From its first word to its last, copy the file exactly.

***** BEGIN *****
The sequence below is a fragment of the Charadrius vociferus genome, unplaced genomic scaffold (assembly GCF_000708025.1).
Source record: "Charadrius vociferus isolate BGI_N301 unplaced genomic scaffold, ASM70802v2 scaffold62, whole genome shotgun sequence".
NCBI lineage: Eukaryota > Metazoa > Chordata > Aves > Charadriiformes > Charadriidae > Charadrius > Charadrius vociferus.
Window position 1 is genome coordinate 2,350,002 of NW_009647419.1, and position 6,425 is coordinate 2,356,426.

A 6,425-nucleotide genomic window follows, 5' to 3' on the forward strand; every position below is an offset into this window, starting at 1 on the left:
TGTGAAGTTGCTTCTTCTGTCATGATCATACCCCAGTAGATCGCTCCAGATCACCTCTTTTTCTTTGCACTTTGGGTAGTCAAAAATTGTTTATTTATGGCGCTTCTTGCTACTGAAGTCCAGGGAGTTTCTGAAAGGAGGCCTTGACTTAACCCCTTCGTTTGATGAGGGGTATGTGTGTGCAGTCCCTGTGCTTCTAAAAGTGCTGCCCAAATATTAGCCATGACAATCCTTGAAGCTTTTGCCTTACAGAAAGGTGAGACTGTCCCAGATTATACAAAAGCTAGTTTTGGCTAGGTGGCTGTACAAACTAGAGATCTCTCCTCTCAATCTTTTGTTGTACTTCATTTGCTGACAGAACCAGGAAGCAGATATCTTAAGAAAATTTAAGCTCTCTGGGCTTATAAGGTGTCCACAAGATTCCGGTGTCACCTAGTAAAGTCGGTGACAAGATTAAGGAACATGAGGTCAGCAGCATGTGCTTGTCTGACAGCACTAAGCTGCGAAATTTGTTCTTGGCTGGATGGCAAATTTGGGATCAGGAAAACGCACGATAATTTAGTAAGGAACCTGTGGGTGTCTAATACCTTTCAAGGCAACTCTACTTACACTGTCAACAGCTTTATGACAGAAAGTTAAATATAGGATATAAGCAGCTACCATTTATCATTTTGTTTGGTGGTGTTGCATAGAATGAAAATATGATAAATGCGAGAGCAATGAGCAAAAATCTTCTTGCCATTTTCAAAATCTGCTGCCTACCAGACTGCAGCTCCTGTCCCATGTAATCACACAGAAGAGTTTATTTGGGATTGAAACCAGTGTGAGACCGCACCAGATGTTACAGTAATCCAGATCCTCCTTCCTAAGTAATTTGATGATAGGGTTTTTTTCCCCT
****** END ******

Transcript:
The sequence below is a fragment of the Charadrius vociferus genome, unplaced genomic scaffold (assembly GCF_000708025.1).
Source record: "Charadrius vociferus isolate BGI_N301 unplaced genomic scaffold, ASM70802v2 scaffold62, whole genome shotgun sequence".
NCBI lineage: Eukaryota > Metazoa > Chordata > Aves > Charadriiformes > Charadriidae > Charadrius > Charadrius vociferus.
Window position 1 is genome coordinate 2,350,002 of NW_009647419.1, and position 6,425 is coordinate 2,356,426.

A 6,425-nucleotide genomic window follows, 5' to 3' on the forward strand; every position below is an offset into this window, starting at 1 on the left:
TGTGAAGTTGCTTCTTCTGTCATGATCATACCCCAGTAGATCGCTCCAGATCACCTCTTTTTCTTTGCACTTTGGGTAGTCAAAAATTGTTTATTTATGGCGCTTCTTGCTACTGAAGTCCAGGGAGTTTCTGAAAGGAGGCCTTGACTTAACCCCTTCGTTTGATGAGGGGTATGTGTGTGCAGTCCCTGTGCTTCTAAAAGTGCTGCCCAAATATTAGCCATGACAATCCTTGAAGCTTTTGCCTTACAGAAAGGTGAGACTGTCCCAGATTATACAAAAGCTAGTTTTGGCTAGGTGGCTGTACAAACTAGAGATCTCTCCTCTCAATCTTTTGTTGTACTTCATTTGCTGACAGAACCAGGAAGCAGATATCTTAAGAAAATTTAAGCTCTCTGGGCTTATAAGGTGTCCACAAGATTCCGGTGTCACCTAGTAAAGTCGGTGACAAGATTAAGGAACATGAGGTCAGCAGCATGTGCTTGTCTGACAGCACTAAGCTGCGAAATTTGTTCTTGGCTGGATGGCAAATTTGGGATCAGGAAAACGCACGATAATTTAGTAAGGAACCTGTGGGTGTCTAATACCTTTCAAGGCAACTCTACTTACACTGTCAACAGCTTTATGACAGAAAGTTAAATATAGGATATAAGCAGCTACCATTTATCATTTTGTTTGGTGGTGTTGCATAGAATGAAAATATGATAAATGCGAGAGCAATGAGCAAAAATCTTCTTGCCATTTTCAAAATCTGCTGCCTACCAGACTGCAGCTCCTGTCCCATGTAATCACACAGAAGAGTTTATTTGGGATTGAAACCAGTGTGAGACCGCACCAGATGTTACAGTAATCCAGATCCTCCTTCCTAAGTAATTTGATGATAGGGTTTTTTTCCCCT